Postcard Memories is a series of historic views, stories, and photos of Bradford and the area, a trip down memory lane on a Saturday morning.
Here are a few tidbits of information to young, old and newcomers of Bradford West Gwillimbury: Bradford has always boasted that it is 10 years older than Confederation.
Also it claims to be the heart of Canada's vegetable industry.
Before the Holland Marsh was drained, a project over seen by Professor Day, the men used to cut marsh hay with horse and equipment.
B.B. Collings harvested, dried, curled and shipped the grass for mattress-making and -packing purposes.
In the late 19th century, Collings went to Toronto and learned mattress-making, upholstering and undertaking. A man of many talents!
He opened his own business and employed up to five men in the industry.
The drainage system around the marsh has two purposes: it drains and it irrigates. Huge pumps, which control the water levels, pump the water from the canal and ditches in periods of heavy rains and irrigate the marsh in times of drought.
The first crop on the drained marsh was grown in 1927.
A group of Dutchmen and families came to the marsh in autumn 1934 to become the first year-round settlers in the area.
John Snor, representative of the Netherlands Immigration Foundation, was instrumental in arranging for this settlement and naming it. Ansnorveld means 'on Snor land.'
His daughter gave me a piece of furniture years ago, which I still have. In 1934, the first Christian Reform Church was built by the newcomers. The first school house for the new settlers was built in 1935.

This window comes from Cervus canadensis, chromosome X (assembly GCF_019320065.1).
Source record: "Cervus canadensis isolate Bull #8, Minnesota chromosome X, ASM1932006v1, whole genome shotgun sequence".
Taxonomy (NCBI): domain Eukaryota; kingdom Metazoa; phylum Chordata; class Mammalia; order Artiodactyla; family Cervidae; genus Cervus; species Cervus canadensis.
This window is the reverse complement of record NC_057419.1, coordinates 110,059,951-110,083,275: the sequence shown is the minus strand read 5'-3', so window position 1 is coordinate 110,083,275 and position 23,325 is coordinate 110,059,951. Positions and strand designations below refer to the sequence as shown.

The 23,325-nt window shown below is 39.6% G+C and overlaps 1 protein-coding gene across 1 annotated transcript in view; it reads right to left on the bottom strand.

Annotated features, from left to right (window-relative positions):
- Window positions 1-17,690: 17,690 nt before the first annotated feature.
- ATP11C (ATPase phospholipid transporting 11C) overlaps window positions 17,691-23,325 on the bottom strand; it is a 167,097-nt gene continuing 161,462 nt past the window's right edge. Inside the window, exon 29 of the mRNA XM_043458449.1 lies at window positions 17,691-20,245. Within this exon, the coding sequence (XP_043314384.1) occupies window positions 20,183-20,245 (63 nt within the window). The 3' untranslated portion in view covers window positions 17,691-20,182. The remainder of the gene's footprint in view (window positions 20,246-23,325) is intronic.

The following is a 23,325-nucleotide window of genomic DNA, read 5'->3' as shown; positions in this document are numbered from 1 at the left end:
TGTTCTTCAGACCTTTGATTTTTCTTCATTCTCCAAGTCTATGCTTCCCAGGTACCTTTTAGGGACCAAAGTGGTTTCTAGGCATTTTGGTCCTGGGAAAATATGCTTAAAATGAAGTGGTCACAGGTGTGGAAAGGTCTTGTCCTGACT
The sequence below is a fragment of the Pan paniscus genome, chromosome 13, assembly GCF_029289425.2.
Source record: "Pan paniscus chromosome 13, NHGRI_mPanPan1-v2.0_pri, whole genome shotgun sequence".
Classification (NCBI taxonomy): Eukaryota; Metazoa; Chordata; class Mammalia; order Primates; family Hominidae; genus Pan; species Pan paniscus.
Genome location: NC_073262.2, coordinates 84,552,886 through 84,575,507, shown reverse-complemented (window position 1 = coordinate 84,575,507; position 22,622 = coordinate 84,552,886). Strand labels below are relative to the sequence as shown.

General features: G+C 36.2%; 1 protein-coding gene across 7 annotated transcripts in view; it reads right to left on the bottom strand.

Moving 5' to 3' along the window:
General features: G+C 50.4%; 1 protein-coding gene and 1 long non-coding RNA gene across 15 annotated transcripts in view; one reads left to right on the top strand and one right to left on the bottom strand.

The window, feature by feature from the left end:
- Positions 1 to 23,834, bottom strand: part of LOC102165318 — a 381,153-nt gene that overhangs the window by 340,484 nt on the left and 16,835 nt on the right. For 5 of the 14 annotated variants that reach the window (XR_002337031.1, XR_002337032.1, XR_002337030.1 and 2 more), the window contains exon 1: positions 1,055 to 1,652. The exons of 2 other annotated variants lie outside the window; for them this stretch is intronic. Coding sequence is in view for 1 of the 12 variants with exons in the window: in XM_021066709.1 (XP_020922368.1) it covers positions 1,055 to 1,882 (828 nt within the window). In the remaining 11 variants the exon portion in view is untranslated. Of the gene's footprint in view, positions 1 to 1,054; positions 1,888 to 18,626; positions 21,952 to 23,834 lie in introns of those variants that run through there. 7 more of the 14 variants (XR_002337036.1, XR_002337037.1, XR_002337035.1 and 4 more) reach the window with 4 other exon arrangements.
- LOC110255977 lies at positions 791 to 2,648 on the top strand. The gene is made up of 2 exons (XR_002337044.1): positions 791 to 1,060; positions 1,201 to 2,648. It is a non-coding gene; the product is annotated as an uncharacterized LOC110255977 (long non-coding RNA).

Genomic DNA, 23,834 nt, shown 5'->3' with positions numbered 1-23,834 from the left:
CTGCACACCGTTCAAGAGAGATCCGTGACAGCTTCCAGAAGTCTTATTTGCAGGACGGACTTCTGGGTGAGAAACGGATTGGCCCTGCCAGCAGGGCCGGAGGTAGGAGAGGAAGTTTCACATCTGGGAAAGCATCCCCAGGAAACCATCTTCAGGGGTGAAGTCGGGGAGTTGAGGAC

Once the marsh was in use for growing vegetables, the farmers needed a way to wash and package and sell the produce, so a cold storage building was needed.
In 1946, the Bradford Co-operative storage was built at the bottom of Bradford, on the north side of road along the rail tracks. That same year, Holland River Gardens was built ready for the harvest season.
The road (Highway 88) from Bradford to Bond Head was once a plank road. There was a mill on Scanlon Creek, west of what was then known as the Penetanguishene Road (Yonge Street or Highway 11). It was owned by two brothers, Robert and John Wood.
With a saw powered by the water, they cut 33-inch pine planks that were used to build the road that was used from 1851 to 1858.
The first stage coach from Bradford to Bond Head was driven by a man named Jim McDermont for Sam Manning. He owned a hotel in Bond Head, on the southeast corner.
In the winter, the stage was a sleigh with a box on top and, from reports of the day, there was a small stove inside to keep the travellers warm.
The first three telephones in Bradford were hooked up for Gibson Cook, Mark Scanlon and Samuel Lukes.
Gibson Cook's ran from his store to his house. The store was on the south side of the main street, two doors west of the old Queen's Hotel. The house was north of Holland Street, up from what is now Moore Street, and south of Joseph Street. The approximate year was 1871.
The second phone to be installed was for Mark Scanlon. His law office was east of the four corners on the south side. The line ran to his home, known as The Pines, the stately old mansion at the top of Church Street. It is now owned by Dan Kuzmyk and Dr. Susan Kuzmyk.
Scanlon had a fine greenhouse to grow all sorts of things. He also had a gas house built to manufacture gas, which was piped into his house.
The third man was Samuel Lukes. His wire ran from the grist mill — where the little plaza is located, just west of the plaza, where Nancy's Nifty Nook is today — to either his home or the office building erected by several grain buyers. Samuel Lukes ended up owning The Convent built by John MacLean Stevenson in 1876. Watch this movie to learn more.
It was also said that Sam Lukes had the first automobile in Bradford.
In December 1938, the company T. Kilkenny and Son celebrated 100 years in business. Their business was funerals and furniture. Their establishment for many years was on the northwest corner of Holland Street and Moore Street.